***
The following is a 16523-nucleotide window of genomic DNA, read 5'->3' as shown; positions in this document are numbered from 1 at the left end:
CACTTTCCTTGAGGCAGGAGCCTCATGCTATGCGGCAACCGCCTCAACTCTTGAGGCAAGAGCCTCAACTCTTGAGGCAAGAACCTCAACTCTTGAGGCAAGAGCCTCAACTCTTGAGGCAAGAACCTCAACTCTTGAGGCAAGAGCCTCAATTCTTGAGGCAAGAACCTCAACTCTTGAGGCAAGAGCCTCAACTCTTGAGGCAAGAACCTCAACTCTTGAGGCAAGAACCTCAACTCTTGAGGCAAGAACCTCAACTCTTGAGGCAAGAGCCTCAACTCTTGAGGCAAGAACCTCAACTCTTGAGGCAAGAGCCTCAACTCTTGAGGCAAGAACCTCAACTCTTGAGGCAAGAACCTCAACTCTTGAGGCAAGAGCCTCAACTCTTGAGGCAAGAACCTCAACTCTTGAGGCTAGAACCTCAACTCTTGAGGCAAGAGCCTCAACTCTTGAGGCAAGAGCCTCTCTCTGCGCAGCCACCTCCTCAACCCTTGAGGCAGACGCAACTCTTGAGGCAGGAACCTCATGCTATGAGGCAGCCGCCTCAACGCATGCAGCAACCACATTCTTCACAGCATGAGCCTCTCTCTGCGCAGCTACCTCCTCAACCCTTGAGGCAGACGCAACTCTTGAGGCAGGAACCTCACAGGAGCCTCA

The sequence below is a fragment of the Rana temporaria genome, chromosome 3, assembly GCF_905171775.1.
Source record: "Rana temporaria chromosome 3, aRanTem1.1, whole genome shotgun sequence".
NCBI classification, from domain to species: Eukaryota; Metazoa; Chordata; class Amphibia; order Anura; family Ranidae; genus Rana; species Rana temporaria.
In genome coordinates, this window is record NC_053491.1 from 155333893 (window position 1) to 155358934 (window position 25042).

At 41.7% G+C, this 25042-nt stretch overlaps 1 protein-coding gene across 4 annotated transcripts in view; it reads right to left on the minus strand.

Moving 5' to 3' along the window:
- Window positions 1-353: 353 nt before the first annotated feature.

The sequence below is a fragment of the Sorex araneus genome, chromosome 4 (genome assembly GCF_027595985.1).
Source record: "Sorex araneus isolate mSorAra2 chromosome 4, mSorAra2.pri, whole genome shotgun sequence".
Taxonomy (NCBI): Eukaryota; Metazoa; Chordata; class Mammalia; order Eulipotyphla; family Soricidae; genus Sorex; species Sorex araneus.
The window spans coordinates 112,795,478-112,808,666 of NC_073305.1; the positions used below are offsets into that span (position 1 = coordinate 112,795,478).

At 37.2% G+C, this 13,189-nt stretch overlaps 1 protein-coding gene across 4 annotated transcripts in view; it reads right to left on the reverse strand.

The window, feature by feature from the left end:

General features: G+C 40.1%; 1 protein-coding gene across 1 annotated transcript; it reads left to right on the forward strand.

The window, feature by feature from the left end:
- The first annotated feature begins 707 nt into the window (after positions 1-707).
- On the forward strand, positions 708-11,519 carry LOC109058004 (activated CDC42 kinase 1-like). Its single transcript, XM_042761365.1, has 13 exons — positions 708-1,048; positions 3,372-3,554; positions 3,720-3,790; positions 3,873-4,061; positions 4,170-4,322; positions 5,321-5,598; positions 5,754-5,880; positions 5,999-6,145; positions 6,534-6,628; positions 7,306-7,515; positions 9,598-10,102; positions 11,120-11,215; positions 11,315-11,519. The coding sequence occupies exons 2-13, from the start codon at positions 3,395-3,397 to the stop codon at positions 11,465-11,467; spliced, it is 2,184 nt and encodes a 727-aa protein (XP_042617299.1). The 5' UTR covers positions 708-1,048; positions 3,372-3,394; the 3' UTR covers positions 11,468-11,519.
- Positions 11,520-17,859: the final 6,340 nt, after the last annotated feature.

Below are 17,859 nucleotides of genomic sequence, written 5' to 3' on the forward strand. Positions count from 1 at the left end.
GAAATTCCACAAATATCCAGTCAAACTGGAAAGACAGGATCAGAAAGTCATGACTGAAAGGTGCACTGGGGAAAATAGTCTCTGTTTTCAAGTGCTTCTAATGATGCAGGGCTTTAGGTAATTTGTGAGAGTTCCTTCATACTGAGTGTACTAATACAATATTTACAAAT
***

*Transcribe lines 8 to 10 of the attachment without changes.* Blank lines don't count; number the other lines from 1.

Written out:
Moving 5' to 3' along the window:
- Window positions 1-353: 353 nt before the first annotated feature.

The sequence below is a fragment of the Sorex araneus genome, chromosome 4 (genome assembly GCF_027595985.1).